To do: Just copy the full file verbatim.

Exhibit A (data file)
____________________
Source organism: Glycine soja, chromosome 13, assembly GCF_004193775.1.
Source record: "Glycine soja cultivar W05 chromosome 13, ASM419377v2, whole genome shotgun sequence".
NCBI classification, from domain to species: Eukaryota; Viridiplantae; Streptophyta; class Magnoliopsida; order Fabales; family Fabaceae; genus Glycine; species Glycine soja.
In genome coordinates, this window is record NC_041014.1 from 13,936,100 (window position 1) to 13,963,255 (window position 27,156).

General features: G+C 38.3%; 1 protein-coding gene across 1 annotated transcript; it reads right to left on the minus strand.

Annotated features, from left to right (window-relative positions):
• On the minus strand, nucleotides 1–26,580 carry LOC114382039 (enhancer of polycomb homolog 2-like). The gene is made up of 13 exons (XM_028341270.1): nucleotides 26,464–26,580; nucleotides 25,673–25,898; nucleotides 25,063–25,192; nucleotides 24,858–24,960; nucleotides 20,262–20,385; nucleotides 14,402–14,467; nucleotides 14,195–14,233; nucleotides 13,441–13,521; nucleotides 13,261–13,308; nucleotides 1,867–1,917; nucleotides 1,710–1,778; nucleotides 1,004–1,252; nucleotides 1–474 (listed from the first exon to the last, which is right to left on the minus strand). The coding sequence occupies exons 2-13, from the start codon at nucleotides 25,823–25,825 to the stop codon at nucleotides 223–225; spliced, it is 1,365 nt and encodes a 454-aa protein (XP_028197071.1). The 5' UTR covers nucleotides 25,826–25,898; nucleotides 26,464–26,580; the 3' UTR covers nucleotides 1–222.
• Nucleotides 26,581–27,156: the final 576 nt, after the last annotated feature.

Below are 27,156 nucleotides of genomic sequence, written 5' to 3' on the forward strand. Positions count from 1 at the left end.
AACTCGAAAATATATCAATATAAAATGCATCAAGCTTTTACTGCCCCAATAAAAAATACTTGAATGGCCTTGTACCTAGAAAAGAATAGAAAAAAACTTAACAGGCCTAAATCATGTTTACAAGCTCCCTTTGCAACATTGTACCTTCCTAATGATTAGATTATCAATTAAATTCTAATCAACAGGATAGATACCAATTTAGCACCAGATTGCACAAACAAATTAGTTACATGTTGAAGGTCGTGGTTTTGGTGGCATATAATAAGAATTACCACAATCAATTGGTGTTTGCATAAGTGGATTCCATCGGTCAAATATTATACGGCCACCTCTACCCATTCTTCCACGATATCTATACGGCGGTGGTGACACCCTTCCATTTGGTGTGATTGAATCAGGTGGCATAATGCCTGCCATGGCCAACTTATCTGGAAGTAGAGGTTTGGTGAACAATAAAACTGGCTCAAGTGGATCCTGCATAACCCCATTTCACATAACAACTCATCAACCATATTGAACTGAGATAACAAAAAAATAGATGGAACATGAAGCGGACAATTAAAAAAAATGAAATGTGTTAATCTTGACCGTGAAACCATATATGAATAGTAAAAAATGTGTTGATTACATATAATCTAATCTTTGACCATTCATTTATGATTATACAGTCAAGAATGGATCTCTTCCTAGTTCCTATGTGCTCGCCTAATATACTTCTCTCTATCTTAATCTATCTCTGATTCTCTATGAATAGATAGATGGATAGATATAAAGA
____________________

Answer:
Source organism: Glycine soja, chromosome 13, assembly GCF_004193775.1.
Source record: "Glycine soja cultivar W05 chromosome 13, ASM419377v2, whole genome shotgun sequence".
NCBI classification, from domain to species: Eukaryota; Viridiplantae; Streptophyta; class Magnoliopsida; order Fabales; family Fabaceae; genus Glycine; species Glycine soja.
In genome coordinates, this window is record NC_041014.1 from 13,936,100 (window position 1) to 13,963,255 (window position 27,156).

General features: G+C 38.3%; 1 protein-coding gene across 1 annotated transcript; it reads right to left on the minus strand.

Annotated features, from left to right (window-relative positions):
• On the minus strand, nucleotides 1–26,580 carry LOC114382039 (enhancer of polycomb homolog 2-like). The gene is made up of 13 exons (XM_028341270.1): nucleotides 26,464–26,580; nucleotides 25,673–25,898; nucleotides 25,063–25,192; nucleotides 24,858–24,960; nucleotides 20,262–20,385; nucleotides 14,402–14,467; nucleotides 14,195–14,233; nucleotides 13,441–13,521; nucleotides 13,261–13,308; nucleotides 1,867–1,917; nucleotides 1,710–1,778; nucleotides 1,004–1,252; nucleotides 1–474 (listed from the first exon to the last, which is right to left on the minus strand). The coding sequence occupies exons 2-13, from the start codon at nucleotides 25,823–25,825 to the stop codon at nucleotides 223–225; spliced, it is 1,365 nt and encodes a 454-aa protein (XP_028197071.1). The 5' UTR covers nucleotides 25,826–25,898; nucleotides 26,464–26,580; the 3' UTR covers nucleotides 1–222.
• Nucleotides 26,581–27,156: the final 576 nt, after the last annotated feature.

Below are 27,156 nucleotides of genomic sequence, written 5' to 3' on the forward strand. Positions count from 1 at the left end.
AACTCGAAAATATATCAATATAAAATGCATCAAGCTTTTACTGCCCCAATAAAAAATACTTGAATGGCCTTGTACCTAGAAAAGAATAGAAAAAAACTTAACAGGCCTAAATCATGTTTACAAGCTCCCTTTGCAACATTGTACCTTCCTAATGATTAGATTATCAATTAAATTCTAATCAACAGGATAGATACCAATTTAGCACCAGATTGCACAAACAAATTAGTTACATGTTGAAGGTCGTGGTTTTGGTGGCATATAATAAGAATTACCACAATCAATTGGTGTTTGCATAAGTGGATTCCATCGGTCAAATATTATACGGCCACCTCTACCCATTCTTCCACGATATCTATACGGCGGTGGTGACACCCTTCCATTTGGTGTGATTGAATCAGGTGGCATAATGCCTGCCATGGCCAACTTATCTGGAAGTAGAGGTTTGGTGAACAATAAAACTGGCTCAAGTGGATCCTGCATAACCCCATTTCACATAACAACTCATCAACCATATTGAACTGAGATAACAAAAAAATAGATGGAACATGAAGCGGACAATTAAAAAAAATGAAATGTGTTAATCTTGACCGTGAAACCATATATGAATAGTAAAAAATGTGTTGATTACATATAATCTAATCTTTGACCATTCATTTATGATTATACAGTCAAGAATGGATCTCTTCCTAGTTCCTATGTGCTCGCCTAATATACTTCTCTCTATCTTAATCTATCTCTGATTCTCTATGAATAGATAGATGGATAGATATAAAGA